Job prospects Ironworker in British Columbia

Job opportunities for Ironworkers (NOC 7236) are good in British Columbia over the next 3 years. These job prospects are also applicable to people working as an ironworker.

Note that these employment prospects were published in December 2019 based on information available at that time. You can read our new special report to learn about the impact of COVID-19 on some occupations in your province or territory. You can also visit the Canadian Online Job Posting Dashboard to find the latest data on the demand and work requirements for this occupation.

Job opportunities in British Columbia

ironworker
Prospects over the next 3 years
Good

The employment outlook will be good for Ironworkers (NOC 7236) in British Columbia for the 2019-2021 period.

The following factors contributed to this outlook:

  • Employment growth will lead to several new positions.
  • Not many positions will become available due to retirements.
  • There are several unemployed workers with recent experience in this occupation.

B.C.'s construction industry employment is primarily in new housing construction. The remainder of construction is spread among engineering projects, renovations, industrial/commercial/institutional building, non-residential maintenance and residential maintenance.

Housing starts in B.C. are expected to decline between 2019-21, but good prospects are expected in the renovation and maintenance residential sectors.

Here are some key facts about Ironworkers in the British Columbia region:

  • Approximately 3,050 people work in this occupation.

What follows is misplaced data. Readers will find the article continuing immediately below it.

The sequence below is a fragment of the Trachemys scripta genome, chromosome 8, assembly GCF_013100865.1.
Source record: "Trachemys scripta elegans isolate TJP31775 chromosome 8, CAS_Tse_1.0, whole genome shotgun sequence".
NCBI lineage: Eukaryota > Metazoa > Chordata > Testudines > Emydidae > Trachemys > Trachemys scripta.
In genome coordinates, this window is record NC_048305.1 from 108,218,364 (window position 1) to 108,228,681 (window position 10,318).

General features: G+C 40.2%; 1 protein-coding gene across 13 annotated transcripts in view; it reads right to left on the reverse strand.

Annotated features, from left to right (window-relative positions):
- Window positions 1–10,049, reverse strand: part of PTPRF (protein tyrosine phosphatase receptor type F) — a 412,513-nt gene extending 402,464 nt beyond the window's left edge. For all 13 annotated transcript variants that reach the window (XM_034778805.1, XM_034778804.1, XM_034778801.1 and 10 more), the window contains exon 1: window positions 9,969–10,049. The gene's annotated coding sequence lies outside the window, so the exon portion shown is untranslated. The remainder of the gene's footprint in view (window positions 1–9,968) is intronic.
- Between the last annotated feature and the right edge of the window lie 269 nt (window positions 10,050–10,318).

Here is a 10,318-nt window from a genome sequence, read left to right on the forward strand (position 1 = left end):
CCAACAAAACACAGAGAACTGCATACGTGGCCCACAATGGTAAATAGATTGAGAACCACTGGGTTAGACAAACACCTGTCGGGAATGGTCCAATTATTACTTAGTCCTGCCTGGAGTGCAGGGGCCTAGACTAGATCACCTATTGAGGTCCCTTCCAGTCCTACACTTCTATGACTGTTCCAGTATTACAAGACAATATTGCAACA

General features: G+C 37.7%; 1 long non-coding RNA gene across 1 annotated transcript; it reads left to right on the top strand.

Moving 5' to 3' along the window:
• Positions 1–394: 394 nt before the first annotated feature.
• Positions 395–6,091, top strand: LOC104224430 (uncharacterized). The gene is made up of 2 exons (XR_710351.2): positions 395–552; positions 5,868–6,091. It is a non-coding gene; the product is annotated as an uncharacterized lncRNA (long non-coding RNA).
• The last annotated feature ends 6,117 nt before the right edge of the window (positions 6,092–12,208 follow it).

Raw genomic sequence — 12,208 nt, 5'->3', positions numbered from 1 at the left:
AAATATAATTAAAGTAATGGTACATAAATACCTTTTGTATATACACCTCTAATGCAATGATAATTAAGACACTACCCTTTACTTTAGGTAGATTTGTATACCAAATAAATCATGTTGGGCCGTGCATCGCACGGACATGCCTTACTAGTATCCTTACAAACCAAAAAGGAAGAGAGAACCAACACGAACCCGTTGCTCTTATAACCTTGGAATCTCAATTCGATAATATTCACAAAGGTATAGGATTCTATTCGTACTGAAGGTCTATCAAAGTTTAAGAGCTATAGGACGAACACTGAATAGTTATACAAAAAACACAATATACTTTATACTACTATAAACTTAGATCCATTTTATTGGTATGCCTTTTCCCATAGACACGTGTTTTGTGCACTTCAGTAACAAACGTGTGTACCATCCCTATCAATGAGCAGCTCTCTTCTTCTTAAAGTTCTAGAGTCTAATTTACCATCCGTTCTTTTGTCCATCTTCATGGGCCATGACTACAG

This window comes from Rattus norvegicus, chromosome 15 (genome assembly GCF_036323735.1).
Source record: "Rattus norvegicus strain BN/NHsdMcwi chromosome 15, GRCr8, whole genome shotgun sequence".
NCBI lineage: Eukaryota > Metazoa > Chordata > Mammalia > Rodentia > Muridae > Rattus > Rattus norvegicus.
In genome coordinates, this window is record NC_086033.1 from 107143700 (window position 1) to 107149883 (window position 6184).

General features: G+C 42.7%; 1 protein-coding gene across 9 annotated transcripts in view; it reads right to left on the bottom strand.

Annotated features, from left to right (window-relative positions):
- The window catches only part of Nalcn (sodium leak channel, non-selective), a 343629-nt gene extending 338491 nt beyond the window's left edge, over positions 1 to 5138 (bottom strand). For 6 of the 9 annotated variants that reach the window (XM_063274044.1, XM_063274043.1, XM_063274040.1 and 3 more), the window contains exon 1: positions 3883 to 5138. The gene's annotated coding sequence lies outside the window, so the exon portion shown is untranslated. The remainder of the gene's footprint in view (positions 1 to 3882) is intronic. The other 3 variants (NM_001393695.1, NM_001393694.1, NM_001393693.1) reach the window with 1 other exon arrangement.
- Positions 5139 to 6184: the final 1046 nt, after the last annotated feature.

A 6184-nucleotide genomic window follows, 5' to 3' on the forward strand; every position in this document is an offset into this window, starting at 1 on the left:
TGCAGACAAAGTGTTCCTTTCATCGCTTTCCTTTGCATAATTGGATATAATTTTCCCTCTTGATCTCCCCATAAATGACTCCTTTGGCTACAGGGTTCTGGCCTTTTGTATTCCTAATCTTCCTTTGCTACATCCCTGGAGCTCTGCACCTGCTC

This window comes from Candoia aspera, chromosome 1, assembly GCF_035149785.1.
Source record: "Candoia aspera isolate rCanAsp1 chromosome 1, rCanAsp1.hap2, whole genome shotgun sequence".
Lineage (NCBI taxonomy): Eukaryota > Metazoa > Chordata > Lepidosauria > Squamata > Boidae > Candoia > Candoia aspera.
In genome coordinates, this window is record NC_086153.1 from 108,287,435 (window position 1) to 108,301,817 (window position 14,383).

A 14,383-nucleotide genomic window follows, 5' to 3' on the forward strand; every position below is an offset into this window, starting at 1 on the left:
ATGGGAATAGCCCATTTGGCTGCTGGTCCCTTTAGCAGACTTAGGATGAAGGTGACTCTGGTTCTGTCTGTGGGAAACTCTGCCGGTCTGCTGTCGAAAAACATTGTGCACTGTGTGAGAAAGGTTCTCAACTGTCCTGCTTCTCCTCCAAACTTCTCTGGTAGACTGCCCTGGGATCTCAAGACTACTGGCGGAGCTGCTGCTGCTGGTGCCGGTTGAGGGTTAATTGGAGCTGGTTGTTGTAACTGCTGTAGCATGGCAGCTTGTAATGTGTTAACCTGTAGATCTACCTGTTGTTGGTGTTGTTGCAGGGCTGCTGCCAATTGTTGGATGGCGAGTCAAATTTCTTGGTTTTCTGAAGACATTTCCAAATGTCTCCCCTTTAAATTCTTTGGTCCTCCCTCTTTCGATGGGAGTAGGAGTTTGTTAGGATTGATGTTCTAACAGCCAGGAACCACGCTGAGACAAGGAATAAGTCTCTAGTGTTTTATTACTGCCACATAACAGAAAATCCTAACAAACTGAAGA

• Ironworkers mainly work in the following sectors:
    • Construction (NAICS 23): 69%
    • Fabricated metal product manufacturing (NAICS 332): 11%
    • Primary metal manufacturing (NAICS 331): 9%
  • The distribution of full-time and part-time workers in this occupation is:
    • Full-time workers: 94% compared to 77% for all occupations
    • Part-time workers: 6% compared to 23% for all occupations
  • 42% of ironworkers work all year, while 58% work only part of the year, compared to 57% and 43% respectively among all occupations. Those who worked only part of the year did so for an average of 33 weeks compared to 32 weeks for all occupations.
  • Less than 5% of ironworkers are self-employed compared to an average of 14% for all occupations.

A number of major projects in B.C. will push employment in skilled construction trades.

  • Infrastructure projects include the Patullo Bridge replacement (Greater Vancouver) and the Kicking Horse Canyon highway project (Golden).
  • Transportation projects include the LNG Canada project (Kitimat) and the Coastal Gaslink LNG Pipeline (Dawson Creek to Kitimat).
  • Public Transit projects include the Millenium Line (Vancouver) and the Translink Surrey Light Rail Transit (LRT).
  • Utility projects include BC Hydro's Peace River Site C Dam and the Capital Region District Wastewater Management project.

This occupation is expected to be in demand.

Breakdown by region

Explore job prospects in British Columbia by economic region.

Location Job prospects
Cariboo Region Limited Limited
Kootenay Region Limited Limited
Lower Mainland–Southwest Region Good Good
Nechako Region Undetermined Undetermined
North Coast Region Undetermined Undetermined
Northeast Region Undetermined Undetermined
Thompson–Okanagan Region Fair Fair
Vancouver Island and Coast Region Limited Limited
Legend: The job opportunities can be: Undetermined Limited Fair Good

Source Labour Market Information | Prospects Methodology

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Labour Market Information Survey
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